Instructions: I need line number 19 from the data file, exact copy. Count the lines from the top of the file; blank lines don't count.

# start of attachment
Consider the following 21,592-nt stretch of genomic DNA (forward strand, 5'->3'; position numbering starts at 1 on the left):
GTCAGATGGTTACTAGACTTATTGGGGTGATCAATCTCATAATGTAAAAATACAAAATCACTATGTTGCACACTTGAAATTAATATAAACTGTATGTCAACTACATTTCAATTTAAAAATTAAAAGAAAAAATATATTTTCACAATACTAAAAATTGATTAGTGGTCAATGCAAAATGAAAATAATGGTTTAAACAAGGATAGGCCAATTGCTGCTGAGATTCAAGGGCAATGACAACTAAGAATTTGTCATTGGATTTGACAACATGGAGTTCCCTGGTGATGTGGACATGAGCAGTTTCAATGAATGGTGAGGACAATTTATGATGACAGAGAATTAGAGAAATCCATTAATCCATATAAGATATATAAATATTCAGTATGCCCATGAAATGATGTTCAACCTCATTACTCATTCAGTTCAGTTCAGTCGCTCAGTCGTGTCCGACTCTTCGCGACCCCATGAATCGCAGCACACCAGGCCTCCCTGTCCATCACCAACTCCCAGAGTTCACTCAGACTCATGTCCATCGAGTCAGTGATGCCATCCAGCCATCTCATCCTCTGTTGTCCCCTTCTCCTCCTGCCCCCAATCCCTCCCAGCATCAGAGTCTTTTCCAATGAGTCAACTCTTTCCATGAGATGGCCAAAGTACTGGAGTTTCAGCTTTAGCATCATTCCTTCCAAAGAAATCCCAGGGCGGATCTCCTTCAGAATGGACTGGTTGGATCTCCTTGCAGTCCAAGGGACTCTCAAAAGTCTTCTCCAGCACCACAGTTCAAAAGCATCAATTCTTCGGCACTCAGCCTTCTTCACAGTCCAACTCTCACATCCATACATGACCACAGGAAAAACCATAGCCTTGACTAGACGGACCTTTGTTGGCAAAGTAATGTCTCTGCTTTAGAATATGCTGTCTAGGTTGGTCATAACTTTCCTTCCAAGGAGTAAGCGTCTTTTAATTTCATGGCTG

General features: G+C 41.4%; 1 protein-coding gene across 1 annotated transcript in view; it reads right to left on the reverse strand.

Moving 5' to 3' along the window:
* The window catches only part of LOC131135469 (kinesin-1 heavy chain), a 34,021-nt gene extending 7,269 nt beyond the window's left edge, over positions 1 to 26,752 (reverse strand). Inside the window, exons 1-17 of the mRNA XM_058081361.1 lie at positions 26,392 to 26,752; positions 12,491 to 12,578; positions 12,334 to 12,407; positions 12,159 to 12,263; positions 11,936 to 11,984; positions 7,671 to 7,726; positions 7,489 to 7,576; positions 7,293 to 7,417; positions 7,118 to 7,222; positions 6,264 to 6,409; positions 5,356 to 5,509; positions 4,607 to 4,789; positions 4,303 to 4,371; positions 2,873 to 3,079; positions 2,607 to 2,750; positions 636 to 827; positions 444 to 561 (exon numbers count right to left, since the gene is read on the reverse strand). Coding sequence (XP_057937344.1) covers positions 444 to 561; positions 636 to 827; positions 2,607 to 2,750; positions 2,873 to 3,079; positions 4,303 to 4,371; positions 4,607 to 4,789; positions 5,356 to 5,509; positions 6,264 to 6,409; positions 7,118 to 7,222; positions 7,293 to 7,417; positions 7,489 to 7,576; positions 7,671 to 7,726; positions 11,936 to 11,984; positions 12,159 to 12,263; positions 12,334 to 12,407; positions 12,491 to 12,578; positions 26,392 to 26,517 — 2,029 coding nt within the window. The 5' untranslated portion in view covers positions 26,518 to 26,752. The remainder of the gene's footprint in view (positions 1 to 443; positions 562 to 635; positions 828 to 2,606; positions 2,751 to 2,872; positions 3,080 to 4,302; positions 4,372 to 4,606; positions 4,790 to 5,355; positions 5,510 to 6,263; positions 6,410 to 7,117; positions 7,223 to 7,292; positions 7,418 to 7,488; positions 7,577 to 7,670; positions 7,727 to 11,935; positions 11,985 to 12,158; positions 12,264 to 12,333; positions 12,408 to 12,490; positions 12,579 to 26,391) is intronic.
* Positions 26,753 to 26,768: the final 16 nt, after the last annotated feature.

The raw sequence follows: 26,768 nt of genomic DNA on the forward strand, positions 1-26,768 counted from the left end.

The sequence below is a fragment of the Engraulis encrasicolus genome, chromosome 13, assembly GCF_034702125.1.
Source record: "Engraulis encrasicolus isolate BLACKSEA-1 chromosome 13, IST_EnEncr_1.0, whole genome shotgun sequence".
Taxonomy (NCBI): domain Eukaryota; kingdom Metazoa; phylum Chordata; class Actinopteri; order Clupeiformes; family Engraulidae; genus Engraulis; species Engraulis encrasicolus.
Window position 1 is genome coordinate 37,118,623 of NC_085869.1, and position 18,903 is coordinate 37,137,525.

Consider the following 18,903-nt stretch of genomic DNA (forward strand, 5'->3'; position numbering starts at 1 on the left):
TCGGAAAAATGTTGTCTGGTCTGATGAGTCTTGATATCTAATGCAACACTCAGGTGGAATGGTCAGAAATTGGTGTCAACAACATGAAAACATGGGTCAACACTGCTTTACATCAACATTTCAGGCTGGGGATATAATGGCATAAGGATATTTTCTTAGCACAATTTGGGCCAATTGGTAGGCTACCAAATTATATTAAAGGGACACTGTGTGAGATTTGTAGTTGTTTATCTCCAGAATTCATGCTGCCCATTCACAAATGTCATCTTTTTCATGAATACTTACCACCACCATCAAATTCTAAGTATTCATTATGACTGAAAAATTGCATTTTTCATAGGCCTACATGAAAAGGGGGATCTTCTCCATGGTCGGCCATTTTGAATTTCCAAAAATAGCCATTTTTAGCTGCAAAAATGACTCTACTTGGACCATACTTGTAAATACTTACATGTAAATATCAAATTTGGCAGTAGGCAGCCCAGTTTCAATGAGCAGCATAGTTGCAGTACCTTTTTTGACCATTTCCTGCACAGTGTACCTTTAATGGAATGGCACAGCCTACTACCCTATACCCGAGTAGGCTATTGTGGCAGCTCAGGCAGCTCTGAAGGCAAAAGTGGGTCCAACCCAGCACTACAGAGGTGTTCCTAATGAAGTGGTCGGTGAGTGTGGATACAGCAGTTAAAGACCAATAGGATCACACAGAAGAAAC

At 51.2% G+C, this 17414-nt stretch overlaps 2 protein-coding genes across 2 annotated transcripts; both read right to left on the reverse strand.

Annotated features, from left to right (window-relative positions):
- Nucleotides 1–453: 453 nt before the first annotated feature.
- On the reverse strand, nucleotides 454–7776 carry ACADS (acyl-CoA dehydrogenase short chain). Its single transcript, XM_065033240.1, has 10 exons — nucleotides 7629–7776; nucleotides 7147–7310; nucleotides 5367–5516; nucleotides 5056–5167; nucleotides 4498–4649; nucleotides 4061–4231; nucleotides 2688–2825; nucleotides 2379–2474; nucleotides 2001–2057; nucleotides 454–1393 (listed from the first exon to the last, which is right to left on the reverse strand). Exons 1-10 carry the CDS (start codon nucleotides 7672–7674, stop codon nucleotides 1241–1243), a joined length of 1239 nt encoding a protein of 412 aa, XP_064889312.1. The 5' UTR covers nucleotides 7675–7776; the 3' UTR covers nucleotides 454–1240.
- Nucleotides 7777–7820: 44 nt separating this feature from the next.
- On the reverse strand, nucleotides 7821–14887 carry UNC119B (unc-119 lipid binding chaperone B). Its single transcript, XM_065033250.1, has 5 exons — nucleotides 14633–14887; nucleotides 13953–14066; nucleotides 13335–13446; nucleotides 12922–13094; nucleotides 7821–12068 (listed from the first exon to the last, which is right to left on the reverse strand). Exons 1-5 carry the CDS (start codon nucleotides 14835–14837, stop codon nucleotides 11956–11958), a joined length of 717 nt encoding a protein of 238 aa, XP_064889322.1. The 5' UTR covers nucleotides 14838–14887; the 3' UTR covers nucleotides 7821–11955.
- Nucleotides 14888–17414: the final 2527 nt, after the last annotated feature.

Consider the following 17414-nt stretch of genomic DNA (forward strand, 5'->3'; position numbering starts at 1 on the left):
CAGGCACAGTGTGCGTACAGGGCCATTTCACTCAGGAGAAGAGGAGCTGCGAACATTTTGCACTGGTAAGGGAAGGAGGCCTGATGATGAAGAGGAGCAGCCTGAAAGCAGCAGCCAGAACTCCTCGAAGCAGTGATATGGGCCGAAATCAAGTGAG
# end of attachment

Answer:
- On the reverse strand, nucleotides 7821–14887 carry UNC119B (unc-119 lipid binding chaperone B). Its single transcript, XM_065033250.1, has 5 exons — nucleotides 14633–14887; nucleotides 13953–14066; nucleotides 13335–13446; nucleotides 12922–13094; nucleotides 7821–12068 (listed from the first exon to the last, which is right to left on the reverse strand). Exons 1-5 carry the CDS (start codon nucleotides 14835–14837, stop codon nucleotides 11956–11958), a joined length of 717 nt encoding a protein of 238 aa, XP_064889322.1. The 5' UTR covers nucleotides 14838–14887; the 3' UTR covers nucleotides 7821–11955.